Coconut palm fronds and cruise ship at Grand Turk A cruise ship off Governor's Beach, Grand Turk.
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Getting to Grand Turk

Cruise ship and the beach at Grand Turk in the Turks and Caicos
Ocean Liner at the Grand Turk Cruise Center.

As the name suggests, the Turks and Caicos is made up of two groups of islands, the Turks Islands and the Caicos Islands. The Turks Islands consist mainly of Grand Turk and Salt Cay, and are separated from the Caicos Islands by the 20-mile wide (32 km) Turks Islands Passage.

Grand Turk is located about 70 miles (113 km) from the main Caicos Islands of Providenciales, and 50 miles (80 km) from North and Middle Caicos. Because of the distance, no public ferry service is offered from Grand Turk to any island other than Salt Cay.

No international flights regularly land on Grand Turk.

Arriving by Cruise Ship

Visiting Grand Turk by cruise ship is easy. All immigration and customs matters are handled by the cruise lines, so it’s a breeze to land. Due to time constraints, it’s not feasible to see any of the other main islands in the country when visiting Grand Turk by cruise ship. Check out the Grand Turk Cruise Center for more information.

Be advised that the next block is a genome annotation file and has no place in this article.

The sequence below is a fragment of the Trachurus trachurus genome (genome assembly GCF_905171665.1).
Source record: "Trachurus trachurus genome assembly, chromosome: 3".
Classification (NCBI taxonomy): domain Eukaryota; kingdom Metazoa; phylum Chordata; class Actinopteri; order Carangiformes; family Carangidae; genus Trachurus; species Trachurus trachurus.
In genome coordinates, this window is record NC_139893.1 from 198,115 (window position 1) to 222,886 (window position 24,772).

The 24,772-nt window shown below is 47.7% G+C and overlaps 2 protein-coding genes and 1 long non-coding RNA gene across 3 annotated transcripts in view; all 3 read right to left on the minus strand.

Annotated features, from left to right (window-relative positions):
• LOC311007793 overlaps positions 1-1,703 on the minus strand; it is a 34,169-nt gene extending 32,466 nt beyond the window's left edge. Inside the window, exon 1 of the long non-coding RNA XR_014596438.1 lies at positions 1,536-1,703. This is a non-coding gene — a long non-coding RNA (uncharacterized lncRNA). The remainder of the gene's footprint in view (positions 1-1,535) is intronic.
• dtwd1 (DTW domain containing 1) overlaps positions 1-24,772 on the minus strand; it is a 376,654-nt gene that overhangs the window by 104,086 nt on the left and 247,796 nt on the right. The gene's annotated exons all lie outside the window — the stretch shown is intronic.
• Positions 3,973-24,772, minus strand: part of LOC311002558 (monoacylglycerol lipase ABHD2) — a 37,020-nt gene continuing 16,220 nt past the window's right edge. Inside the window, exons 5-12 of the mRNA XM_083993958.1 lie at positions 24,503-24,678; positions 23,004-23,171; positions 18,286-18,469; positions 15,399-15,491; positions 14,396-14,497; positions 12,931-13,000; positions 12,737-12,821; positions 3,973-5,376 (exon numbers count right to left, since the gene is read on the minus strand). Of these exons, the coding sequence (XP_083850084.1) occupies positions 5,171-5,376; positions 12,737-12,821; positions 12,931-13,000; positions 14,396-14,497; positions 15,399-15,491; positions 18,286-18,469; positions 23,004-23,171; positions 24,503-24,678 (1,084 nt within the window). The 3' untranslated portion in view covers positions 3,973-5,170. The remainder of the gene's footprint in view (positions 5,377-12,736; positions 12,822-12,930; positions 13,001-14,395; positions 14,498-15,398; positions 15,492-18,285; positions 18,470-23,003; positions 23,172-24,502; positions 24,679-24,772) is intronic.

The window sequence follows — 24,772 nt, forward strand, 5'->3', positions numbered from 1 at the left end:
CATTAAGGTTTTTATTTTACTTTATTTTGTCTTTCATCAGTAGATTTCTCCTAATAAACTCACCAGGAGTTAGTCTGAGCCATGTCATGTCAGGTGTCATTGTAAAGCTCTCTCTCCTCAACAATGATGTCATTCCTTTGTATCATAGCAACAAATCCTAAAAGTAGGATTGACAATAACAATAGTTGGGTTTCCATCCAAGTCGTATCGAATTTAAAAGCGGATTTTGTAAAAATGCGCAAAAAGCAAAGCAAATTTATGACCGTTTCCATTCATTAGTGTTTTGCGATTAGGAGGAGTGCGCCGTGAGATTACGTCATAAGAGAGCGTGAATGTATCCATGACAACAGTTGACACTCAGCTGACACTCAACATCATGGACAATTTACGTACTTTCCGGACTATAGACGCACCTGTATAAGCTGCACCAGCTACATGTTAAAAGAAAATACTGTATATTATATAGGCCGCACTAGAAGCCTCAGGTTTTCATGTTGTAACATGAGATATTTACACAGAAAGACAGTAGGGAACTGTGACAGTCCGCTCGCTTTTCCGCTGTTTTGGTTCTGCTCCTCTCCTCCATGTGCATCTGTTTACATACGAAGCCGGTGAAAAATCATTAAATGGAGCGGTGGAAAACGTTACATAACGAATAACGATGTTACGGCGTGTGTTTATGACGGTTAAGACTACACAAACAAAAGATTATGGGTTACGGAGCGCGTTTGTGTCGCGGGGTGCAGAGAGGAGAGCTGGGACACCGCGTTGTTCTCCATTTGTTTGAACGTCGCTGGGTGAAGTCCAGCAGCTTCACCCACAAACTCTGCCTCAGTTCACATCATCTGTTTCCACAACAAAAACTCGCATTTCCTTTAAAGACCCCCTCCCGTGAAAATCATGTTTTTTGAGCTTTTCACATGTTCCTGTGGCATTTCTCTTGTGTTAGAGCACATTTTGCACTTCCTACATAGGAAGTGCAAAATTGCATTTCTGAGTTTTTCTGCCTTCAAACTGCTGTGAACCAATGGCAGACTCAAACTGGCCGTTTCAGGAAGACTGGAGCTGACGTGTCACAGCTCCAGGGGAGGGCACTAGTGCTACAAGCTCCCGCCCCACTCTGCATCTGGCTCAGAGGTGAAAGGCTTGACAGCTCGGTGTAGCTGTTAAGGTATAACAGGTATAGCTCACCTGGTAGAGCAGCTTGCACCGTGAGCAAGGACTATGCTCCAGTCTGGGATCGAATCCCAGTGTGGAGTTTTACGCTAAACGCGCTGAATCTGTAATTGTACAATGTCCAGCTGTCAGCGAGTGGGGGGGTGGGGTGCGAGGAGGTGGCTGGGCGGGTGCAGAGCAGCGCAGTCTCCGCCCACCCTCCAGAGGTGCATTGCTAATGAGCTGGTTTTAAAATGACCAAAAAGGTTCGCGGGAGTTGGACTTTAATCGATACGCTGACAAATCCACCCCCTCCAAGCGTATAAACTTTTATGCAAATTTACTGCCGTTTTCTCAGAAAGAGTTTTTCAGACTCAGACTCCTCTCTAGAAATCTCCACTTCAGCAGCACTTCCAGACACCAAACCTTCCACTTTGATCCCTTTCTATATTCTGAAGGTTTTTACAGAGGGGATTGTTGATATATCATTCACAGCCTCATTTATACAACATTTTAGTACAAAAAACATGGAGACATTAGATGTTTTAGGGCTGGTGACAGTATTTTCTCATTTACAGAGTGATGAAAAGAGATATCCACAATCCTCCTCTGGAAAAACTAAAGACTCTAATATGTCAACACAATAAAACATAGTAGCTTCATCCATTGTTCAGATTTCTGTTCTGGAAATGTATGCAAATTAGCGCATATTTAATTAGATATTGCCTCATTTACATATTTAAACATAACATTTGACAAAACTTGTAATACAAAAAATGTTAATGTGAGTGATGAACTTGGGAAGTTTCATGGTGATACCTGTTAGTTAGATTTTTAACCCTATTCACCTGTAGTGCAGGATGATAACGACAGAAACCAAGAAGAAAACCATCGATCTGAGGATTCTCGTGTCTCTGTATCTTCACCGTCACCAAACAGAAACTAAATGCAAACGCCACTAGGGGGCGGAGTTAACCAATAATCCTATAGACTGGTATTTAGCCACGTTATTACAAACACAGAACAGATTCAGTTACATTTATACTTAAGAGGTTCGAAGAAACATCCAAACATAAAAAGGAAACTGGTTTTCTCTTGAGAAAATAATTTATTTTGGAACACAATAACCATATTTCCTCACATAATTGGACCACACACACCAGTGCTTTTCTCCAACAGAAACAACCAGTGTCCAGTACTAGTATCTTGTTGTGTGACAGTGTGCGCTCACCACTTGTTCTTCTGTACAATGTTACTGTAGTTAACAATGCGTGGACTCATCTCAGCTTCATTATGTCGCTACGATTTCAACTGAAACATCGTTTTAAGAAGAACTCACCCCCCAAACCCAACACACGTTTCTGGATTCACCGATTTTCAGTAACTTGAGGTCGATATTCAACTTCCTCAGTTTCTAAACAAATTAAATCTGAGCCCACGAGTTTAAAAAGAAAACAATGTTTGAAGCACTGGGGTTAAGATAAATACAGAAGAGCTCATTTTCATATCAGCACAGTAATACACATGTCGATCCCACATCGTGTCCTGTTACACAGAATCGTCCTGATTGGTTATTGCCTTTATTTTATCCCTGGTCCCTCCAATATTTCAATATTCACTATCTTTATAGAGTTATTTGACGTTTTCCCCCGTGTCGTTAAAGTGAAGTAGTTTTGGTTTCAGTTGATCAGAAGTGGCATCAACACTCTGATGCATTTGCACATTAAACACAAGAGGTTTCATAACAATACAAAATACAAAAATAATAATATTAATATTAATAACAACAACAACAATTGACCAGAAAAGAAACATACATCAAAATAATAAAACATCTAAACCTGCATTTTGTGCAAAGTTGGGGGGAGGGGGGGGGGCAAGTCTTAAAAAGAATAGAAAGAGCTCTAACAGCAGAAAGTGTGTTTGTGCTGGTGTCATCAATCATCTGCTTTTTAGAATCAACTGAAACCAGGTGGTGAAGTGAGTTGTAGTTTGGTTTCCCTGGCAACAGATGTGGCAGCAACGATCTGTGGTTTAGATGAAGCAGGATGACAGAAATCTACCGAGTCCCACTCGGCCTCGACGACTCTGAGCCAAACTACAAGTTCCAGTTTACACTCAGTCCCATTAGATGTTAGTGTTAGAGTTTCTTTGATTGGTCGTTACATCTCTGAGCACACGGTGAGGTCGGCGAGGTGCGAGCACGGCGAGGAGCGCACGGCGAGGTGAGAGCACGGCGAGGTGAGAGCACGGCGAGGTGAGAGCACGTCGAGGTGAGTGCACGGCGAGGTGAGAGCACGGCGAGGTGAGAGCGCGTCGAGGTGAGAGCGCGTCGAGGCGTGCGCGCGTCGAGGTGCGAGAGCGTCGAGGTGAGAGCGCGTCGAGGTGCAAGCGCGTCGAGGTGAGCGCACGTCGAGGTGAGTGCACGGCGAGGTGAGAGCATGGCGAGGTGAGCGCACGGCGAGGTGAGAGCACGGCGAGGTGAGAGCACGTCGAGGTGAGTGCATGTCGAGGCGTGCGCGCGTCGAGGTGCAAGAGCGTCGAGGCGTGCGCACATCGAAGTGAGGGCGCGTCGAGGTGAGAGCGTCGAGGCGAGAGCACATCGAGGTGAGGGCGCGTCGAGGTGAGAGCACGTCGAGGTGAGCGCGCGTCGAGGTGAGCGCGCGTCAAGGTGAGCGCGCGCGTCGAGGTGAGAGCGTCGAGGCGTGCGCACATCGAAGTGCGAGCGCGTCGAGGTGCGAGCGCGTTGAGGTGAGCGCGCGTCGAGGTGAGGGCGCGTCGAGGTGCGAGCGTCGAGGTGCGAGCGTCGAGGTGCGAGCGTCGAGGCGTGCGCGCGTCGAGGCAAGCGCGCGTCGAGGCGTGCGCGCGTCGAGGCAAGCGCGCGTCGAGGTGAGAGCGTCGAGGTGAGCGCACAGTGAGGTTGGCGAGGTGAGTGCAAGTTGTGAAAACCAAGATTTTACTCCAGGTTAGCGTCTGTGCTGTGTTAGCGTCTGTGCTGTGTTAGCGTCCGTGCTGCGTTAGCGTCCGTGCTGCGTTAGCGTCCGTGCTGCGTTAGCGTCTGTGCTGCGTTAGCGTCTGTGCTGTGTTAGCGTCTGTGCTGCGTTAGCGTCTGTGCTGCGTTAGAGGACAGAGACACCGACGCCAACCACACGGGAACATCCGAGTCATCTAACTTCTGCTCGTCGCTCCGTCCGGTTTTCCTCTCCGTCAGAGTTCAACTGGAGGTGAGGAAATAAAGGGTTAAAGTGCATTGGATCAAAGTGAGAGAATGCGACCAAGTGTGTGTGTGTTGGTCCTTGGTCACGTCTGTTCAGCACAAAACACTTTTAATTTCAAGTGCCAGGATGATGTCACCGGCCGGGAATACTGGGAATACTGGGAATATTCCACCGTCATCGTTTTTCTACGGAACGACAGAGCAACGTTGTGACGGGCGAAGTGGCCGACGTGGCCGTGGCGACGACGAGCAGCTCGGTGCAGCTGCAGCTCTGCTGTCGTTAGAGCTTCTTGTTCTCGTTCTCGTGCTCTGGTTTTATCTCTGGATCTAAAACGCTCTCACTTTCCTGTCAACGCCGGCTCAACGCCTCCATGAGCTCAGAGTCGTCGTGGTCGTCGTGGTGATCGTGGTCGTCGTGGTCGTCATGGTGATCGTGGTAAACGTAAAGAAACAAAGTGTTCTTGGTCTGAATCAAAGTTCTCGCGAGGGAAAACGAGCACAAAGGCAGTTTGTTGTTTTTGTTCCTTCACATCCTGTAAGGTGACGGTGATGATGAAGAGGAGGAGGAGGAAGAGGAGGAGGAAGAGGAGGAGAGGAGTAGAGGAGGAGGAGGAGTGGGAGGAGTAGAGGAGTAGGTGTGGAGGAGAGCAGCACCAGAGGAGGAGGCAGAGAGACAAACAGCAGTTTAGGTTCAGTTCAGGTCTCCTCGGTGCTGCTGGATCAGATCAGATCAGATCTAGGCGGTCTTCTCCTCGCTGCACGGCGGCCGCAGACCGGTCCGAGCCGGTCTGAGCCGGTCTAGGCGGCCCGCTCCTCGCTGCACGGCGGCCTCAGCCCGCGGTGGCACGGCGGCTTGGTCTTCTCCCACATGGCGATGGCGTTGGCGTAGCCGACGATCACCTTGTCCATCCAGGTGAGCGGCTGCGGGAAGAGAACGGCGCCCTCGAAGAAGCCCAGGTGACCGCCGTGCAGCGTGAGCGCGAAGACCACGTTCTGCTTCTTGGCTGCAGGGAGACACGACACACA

Getting to Grand Turk by Plane

InterCaribbean Embraer Brasilias on the tarmac at the Providenciales International Airport
Embraer Brasilias are commonly used for flights between Providenciales and Grand Turk.

All scheduled international flights into the Turks and Caicos arrive at the Providenciales International Airport (PLS). You’ll need to take a domestic flight from Providenciales to get to Grand Turk. Two local airlines offer regular flights: Caicos Express Airways and interCaribbean. Normal flight time from Providenciales to Grand Turk is about 30 minutes, and return fares usually cost between $120 and $200 (depending on time, airline, and refundable ticket class).

Visiting Grand Turk by Yacht

Your first stop in the country must be at a port of entry. Grand Turk only has one, which is the Government Freighter Dock. A one-week entry can be granted by the harbormaster, but it’s easy to get a 90-day Cruising Permit if you expect a longer stay.

The waters surrounding the Turks and Caicos are teeming with reefs, rocks, and shallows, so accurate charts (and GPS!) are a must. Waveyline Publishing is the main source of printed and electronic charts.